Thursday 19 September 2019

Unregulated lenders use loophole to give loans through retailers like Harvey Norman, Mothercare and Argos

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Sinead Ryan

Sinead Ryan

Unregulated and unauthorised lenders are openly operating in Ireland, providing credit to consumers via retailers like Harvey Norman, Mothercare and Argos.

These lenders are outside of the scope or the regulatory oversight of the Central Bank.

A loophole in the legislation regulating credit firms has been revealed, highlighting the emergence of these unregulated entities, mainly foreign but with offices in Ireland.

They are offering high-interest loans to customers without having to abide by the Consumer Protection Code (CPC), introduced in 2012 to protect borrowers from being harassed with unsolicited phone calls to homes and offices if they fall into arrears.

Household names including Harvey Norman, Mothercare, Appliances Delivered, along with a host of dental clinics, jewellers and other stores, are using privately-funded Australian credit provider Flexi Fi to offer loans to their customers wishing to buy products.

The company has around 60,000 borrowers availing of €50m in loans. It has plans to expand into providing lending for log cabins people can put in their back gardens and offer to renters or adult children, and providing credit for dental and veterinary treatments.

Argos uses a similar provider, Creation Consumer Finance Ltd (CCF), with offices in Belfast, for 'buy now, pay later' loans on purchases over €275.

All foreign lenders are normally required to apply to the Central Bank for authorisation to act in Ireland, usually as a licensed moneylender, and be placed on a public register. It is mandatory for "cash loans or provision of goods on credit from a retailer or purchase of goods from a catalogue" said the Central Bank.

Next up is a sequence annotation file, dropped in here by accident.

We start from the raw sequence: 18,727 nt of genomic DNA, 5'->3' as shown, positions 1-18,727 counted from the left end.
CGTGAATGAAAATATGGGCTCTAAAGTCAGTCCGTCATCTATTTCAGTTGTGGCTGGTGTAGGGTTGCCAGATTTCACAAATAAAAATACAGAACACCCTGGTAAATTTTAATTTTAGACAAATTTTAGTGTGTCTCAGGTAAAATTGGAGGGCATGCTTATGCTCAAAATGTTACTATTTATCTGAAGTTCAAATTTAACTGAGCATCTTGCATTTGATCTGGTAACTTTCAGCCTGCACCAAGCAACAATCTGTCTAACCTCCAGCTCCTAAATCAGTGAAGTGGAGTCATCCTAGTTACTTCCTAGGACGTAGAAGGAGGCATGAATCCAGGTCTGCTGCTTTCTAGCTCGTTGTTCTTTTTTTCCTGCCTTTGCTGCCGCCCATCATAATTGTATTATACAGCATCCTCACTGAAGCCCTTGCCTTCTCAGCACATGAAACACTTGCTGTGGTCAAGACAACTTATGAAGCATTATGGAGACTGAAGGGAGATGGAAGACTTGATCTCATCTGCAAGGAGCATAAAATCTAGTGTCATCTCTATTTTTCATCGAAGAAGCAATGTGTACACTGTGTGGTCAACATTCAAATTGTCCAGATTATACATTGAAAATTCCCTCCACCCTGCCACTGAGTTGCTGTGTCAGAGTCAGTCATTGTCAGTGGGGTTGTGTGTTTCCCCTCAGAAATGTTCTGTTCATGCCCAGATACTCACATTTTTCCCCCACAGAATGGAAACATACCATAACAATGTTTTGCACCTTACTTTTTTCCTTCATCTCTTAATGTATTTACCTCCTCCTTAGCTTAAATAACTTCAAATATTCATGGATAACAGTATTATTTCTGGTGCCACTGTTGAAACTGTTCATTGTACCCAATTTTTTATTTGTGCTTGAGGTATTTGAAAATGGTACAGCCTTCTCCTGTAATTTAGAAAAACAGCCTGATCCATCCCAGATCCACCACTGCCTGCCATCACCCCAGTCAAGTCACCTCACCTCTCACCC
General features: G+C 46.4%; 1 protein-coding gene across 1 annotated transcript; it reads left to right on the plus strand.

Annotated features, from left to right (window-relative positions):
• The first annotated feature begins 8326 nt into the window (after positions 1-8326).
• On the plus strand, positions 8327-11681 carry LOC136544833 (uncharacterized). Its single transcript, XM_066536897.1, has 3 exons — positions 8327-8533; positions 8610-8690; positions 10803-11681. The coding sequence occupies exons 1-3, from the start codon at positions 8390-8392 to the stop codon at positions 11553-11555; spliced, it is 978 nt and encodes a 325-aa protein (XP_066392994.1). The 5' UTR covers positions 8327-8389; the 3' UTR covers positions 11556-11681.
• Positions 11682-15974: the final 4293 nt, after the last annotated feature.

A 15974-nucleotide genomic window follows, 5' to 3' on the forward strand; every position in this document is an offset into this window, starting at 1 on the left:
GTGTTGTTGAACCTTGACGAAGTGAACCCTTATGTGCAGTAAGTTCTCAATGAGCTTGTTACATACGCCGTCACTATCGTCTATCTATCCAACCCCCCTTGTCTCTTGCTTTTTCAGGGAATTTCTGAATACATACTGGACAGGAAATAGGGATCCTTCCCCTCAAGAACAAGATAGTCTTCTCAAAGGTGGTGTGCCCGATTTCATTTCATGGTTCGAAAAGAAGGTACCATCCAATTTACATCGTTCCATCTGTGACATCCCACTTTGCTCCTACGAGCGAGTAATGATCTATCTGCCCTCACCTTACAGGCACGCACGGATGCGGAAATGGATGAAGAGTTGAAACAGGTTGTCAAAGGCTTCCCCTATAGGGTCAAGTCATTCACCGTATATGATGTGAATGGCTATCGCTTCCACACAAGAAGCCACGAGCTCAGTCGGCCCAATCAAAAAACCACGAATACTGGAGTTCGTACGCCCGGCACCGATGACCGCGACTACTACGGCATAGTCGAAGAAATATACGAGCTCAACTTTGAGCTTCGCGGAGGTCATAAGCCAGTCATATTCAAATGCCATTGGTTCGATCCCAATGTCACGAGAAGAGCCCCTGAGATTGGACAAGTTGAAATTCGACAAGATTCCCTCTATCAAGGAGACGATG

Typically, catalogue firms like Oxendales or Littlewoods come under such regulation - as do 'pay day' moneylenders.

However, other finance firms are getting around the legislation due to a loophole in the law, whereby the loan is not directly provided to the customer as cash, but items purchased directly from a shop, with a separate loan being created for repayment to the customer.

This triangular arrangement skirts around the 'direct' nature of the loan, meaning the loan provider does not have to register with the Central Bank, nor refer to APR or AER interest rates on its literature alerting consumers to the cost of credit.

APR is regarded as the best way of comparing the cost of credit and is mandatory for all regulated lenders.

A Central Bank spokesperson said: "Flexi Fi is not regulated by the Central Bank of Ireland for the provision of credit under the Consumer Credit Act 1995."

There is no suggestion that there is anything inherently wrong with the loans provided. For example, Flexi Fi offers some loans at 0pc interest and up to 11.99pc, which is on a par with market rates.

And CCF's interest rate of 0pc for six months, followed by a hefty 22.99pc for 48 months thereafter, is just below the limit required for automatic inclusion on the Moneylenders Register.

Flexi Fi says it intends to operate "as if" it was subject to the CPC, adding it has a range of products at varying interest rates to suit customer repayments.

Loans can be paid off early without penalty.

Irish Independent

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